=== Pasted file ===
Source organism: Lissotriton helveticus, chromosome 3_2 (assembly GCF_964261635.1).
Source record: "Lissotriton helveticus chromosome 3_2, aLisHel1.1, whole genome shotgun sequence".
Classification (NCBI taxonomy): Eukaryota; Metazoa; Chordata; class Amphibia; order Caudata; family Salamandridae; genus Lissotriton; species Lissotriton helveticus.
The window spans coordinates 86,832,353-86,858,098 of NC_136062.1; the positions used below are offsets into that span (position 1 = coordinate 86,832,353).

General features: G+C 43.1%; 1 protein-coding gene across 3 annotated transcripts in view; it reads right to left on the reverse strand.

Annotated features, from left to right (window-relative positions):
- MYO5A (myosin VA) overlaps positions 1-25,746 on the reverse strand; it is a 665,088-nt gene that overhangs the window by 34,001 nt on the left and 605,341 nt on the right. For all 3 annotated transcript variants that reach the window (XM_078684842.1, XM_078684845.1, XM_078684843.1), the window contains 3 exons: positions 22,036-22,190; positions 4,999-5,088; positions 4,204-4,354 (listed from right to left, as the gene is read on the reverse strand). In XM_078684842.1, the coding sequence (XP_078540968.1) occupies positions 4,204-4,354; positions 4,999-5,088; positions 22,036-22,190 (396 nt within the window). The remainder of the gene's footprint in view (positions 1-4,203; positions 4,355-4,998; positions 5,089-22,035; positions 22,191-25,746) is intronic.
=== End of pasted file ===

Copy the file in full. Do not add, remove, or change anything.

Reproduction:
Source organism: Lissotriton helveticus, chromosome 3_2 (assembly GCF_964261635.1).
Source record: "Lissotriton helveticus chromosome 3_2, aLisHel1.1, whole genome shotgun sequence".
Classification (NCBI taxonomy): Eukaryota; Metazoa; Chordata; class Amphibia; order Caudata; family Salamandridae; genus Lissotriton; species Lissotriton helveticus.
The window spans coordinates 86,832,353-86,858,098 of NC_136062.1; the positions used below are offsets into that span (position 1 = coordinate 86,832,353).

General features: G+C 43.1%; 1 protein-coding gene across 3 annotated transcripts in view; it reads right to left on the reverse strand.

Annotated features, from left to right (window-relative positions):
- MYO5A (myosin VA) overlaps positions 1-25,746 on the reverse strand; it is a 665,088-nt gene that overhangs the window by 34,001 nt on the left and 605,341 nt on the right. For all 3 annotated transcript variants that reach the window (XM_078684842.1, XM_078684845.1, XM_078684843.1), the window contains 3 exons: positions 22,036-22,190; positions 4,999-5,088; positions 4,204-4,354 (listed from right to left, as the gene is read on the reverse strand). In XM_078684842.1, the coding sequence (XP_078540968.1) occupies positions 4,204-4,354; positions 4,999-5,088; positions 22,036-22,190 (396 nt within the window). The remainder of the gene's footprint in view (positions 1-4,203; positions 4,355-4,998; positions 5,089-22,035; positions 22,191-25,746) is intronic.